Summer is in the air, and now that the kids are a little older, you might want to take them camping and have them experience the great outdoors for themselves. So, your bags are packed and you’re ready to go. However, if you’ve ever coordinated a family outing, then you know how easy it is to forget the essentials. But don’t worry; we’ve got you covered with this list. So, pack your family camping tent and grab your flashlight, and get excited, because here are eight essential things to have with you when camping and fishing with your family.
1. Camping Tent
Sure, you could stay in a cabin, but what’s the fun in that? A good tent will protect you from the weather, animals, and other elements. If you’re camping with your family, your tent will need to be big enough to accommodate everyone. Thankfully, there are some best large family tents that will give everyone their space and privacy. Before you leave, practice pitching your tent in your own backyard; that way, when you get to the campsite, there won’t be any snags.
Food, of course, is one of the most important things to bring on your camping adventure, but it includes more than meals. Bring along plenty of snacks, like granola bars, peanut butter, beef jerky, and trail mix, for when you get the munchies from all that clean fresh air and hiking. If you are planning on staying for more than a day, make a menu of everything that you will eat for breakfast, lunch, and dinner, so that you can plan accordingly. If you want to go the extra mile, prepare what you can at home so that it will be ready to go when it’s time to cook. For example, marinate your meat or chop your veggies. It’s a good idea to bring a variety of perishable and non-perishable food, such as canned or boxed dinners, so that even if things don’t go as planned, you have backups.
3. First Aid Kit
Burns, cuts, scrapes, or bumps—any of these can happen on a camping trip, and it’s important to bring along a good first aid kit. Nothing brings down a trip like a nasty infection. A good first aid kit includes band-aids, antibacterial lotion, medical tape, alcohol wipes, and a pair of tweezers. This is often overlooked essential, so be sure to take one.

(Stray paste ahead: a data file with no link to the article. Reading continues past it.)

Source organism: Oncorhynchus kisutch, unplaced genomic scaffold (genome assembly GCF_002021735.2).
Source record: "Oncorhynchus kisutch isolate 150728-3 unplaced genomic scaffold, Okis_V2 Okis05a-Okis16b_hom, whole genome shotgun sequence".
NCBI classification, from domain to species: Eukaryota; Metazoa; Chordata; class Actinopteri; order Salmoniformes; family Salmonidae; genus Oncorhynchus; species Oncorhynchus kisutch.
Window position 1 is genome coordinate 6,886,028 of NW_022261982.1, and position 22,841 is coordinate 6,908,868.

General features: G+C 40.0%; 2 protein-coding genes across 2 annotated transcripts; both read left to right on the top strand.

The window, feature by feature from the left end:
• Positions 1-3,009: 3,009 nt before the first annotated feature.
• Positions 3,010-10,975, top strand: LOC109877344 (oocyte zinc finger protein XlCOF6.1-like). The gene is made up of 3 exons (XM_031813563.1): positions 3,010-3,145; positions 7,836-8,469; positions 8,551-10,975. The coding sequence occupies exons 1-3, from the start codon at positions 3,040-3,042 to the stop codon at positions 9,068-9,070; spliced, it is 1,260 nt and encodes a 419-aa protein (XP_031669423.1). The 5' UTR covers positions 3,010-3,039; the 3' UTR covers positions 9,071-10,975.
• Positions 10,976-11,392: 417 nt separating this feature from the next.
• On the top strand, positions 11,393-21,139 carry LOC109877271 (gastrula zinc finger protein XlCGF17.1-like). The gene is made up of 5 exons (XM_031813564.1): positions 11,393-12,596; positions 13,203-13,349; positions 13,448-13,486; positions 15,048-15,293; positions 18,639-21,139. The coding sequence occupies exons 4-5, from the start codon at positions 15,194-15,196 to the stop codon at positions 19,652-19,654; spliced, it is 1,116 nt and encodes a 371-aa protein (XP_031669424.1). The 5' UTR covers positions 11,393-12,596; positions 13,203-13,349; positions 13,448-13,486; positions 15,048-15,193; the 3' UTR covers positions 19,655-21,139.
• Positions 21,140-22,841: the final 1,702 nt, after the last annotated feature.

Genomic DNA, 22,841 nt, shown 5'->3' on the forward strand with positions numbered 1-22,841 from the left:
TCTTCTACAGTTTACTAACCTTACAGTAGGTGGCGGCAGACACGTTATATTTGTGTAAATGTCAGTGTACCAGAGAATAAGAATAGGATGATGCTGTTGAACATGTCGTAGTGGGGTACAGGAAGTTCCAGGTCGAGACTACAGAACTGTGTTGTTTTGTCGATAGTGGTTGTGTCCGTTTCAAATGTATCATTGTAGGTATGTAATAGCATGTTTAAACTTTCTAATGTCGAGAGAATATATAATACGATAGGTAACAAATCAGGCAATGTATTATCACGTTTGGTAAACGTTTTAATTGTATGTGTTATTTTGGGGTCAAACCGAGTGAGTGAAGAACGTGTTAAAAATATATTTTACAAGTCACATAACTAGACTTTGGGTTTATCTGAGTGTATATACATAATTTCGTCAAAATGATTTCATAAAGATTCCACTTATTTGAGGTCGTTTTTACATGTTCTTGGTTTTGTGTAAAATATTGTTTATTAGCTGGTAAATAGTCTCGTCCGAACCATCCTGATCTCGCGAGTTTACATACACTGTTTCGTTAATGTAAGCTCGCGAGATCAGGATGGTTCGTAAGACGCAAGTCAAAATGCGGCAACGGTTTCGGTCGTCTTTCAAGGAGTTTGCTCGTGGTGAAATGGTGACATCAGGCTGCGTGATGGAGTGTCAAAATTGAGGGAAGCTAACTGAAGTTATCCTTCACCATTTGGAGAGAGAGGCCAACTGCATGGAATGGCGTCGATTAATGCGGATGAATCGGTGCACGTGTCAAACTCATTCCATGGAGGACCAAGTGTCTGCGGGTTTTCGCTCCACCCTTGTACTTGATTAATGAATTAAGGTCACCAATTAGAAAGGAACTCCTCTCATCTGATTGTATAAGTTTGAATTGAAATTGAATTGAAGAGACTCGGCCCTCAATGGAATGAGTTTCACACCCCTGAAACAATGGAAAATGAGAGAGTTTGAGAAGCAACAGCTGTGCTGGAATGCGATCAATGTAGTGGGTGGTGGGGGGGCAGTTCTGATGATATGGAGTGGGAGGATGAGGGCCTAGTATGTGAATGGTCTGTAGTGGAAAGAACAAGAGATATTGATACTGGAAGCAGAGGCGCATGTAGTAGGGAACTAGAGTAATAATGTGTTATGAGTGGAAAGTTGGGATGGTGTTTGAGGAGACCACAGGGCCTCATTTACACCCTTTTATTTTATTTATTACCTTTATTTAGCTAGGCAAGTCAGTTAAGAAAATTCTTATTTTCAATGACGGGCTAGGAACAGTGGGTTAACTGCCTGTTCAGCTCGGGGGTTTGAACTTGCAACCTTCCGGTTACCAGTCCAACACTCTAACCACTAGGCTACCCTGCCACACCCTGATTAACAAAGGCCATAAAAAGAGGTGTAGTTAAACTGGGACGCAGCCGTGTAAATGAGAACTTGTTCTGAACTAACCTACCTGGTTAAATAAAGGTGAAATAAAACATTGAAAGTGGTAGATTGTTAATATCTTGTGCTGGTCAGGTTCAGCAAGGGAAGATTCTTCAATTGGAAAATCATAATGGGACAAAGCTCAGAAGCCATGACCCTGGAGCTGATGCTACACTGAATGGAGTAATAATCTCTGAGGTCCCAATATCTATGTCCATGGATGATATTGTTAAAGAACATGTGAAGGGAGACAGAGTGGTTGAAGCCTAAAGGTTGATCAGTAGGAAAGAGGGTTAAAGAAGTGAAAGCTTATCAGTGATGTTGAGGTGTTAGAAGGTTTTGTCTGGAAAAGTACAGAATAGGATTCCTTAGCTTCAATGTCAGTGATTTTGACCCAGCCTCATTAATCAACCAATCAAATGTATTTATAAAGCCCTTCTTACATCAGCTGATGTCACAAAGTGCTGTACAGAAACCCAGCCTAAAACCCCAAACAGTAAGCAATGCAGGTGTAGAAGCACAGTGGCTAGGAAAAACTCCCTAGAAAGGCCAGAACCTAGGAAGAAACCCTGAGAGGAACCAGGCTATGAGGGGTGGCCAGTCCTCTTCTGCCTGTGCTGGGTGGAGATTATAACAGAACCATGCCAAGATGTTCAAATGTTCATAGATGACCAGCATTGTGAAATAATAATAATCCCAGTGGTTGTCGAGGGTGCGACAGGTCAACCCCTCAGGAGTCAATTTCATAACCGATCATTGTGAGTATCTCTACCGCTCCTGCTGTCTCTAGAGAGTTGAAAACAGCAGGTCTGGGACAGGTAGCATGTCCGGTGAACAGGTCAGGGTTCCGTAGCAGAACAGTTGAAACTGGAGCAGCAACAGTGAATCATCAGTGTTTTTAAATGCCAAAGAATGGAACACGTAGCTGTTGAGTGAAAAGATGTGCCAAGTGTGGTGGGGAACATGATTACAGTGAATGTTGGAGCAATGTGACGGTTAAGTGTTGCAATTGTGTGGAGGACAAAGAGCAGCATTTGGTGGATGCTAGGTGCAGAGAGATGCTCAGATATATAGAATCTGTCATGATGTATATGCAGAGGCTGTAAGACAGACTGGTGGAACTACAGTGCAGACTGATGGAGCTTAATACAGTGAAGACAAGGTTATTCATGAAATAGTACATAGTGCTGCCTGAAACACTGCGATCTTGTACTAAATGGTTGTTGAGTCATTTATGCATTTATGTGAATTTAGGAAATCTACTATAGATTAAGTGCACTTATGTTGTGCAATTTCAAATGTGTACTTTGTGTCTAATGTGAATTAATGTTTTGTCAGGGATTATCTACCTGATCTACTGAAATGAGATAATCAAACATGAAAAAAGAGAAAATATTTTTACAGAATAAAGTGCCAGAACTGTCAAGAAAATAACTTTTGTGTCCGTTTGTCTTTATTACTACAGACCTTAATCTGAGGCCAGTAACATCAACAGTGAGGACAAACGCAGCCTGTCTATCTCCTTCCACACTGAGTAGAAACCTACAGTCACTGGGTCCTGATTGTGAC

4. Alternate Weather Clothes
Layers, layers, layers. The secret to camping is to bring enough layers to plan for any type of weather. Of course, check the weather forecast before you go, but even if the weatherman says it will be sunny, bring along rain-resistant clothing. The weather during a camping trip is notoriously fickle, so it’s best to be prepared for any situation. In addition, you may be camping during the summer, but it can get cold at night, so be sure to bring a jacket as well. If you’re traveling as a family, bring a laundry bag—this will also help keep things organized and tidy in your family camping tent.
It’s easy to forget that after dark, there’s no electricity, which means no light, in a tent. Make sure to bring your own flashlight, headlamp, or lantern. If you’re using old-school lanterns, be sure to bring matches. For everything that uses batteries, bring extra. This will save you from stumbling around in the dark if you have to use the bathroom or need a midnight snack. The flashlights don’t have to be anything fancy; just enough to illuminate your way.
6. Fishing Gear
If you’re a veteran, you’ll probably already have your fishing gear packed. But if you’re a beginner, you’ll have to double-check to make sure you have everything. Besides a rod and reel, you’ll need lines, hooks, sinkers, plastic worms, bobbers, needle nose pliers, lures, rod, reel, and line cutters. And, of course, a tackle box. Double-check that the rod and reel that you will use are appropriate for the type of fish you’ll be catching. Finally, if you don’t have a tackle box (and you really should), be sure that you wrap up and store any hooks properly, so you don’t stab yourself.
Tarps are a multi-use item, and they’re essential for any camping trip. They can be used to line the bottom of your tent to protect against moisture, provide a barrier if you want to make an impromptu picnic or extra protection for the top of your tent against rain or other elements.
8. Element protection
Protection against the elements includes protection against the sun, insects, and any poisonous plants that you might encounter on hiking trails. For hiking trails, bring long-sleeved shirts and long pants that are breathable. Wear long socks as well; these will protect against ticks or other burrowing bugs. Of course, insect repellant is a must, and there are a variety of Deet-free options out there. Finally, make sure you bring gear to protect yourself against the sun. This includes hats, sunglasses, and sunscreen. Remember to re-apply every ninety minutes.
Camping can be a great and enjoyable experience for the whole family if you plan accordingly. With camping, it’s good to keep in mind Murphy’s law, so prepare for a variety of situations. Remember that each trip is a learning experience, and with these eight things, you’ll have a much better time. So get ready to pack your family camping tent and head out to the great outdoors.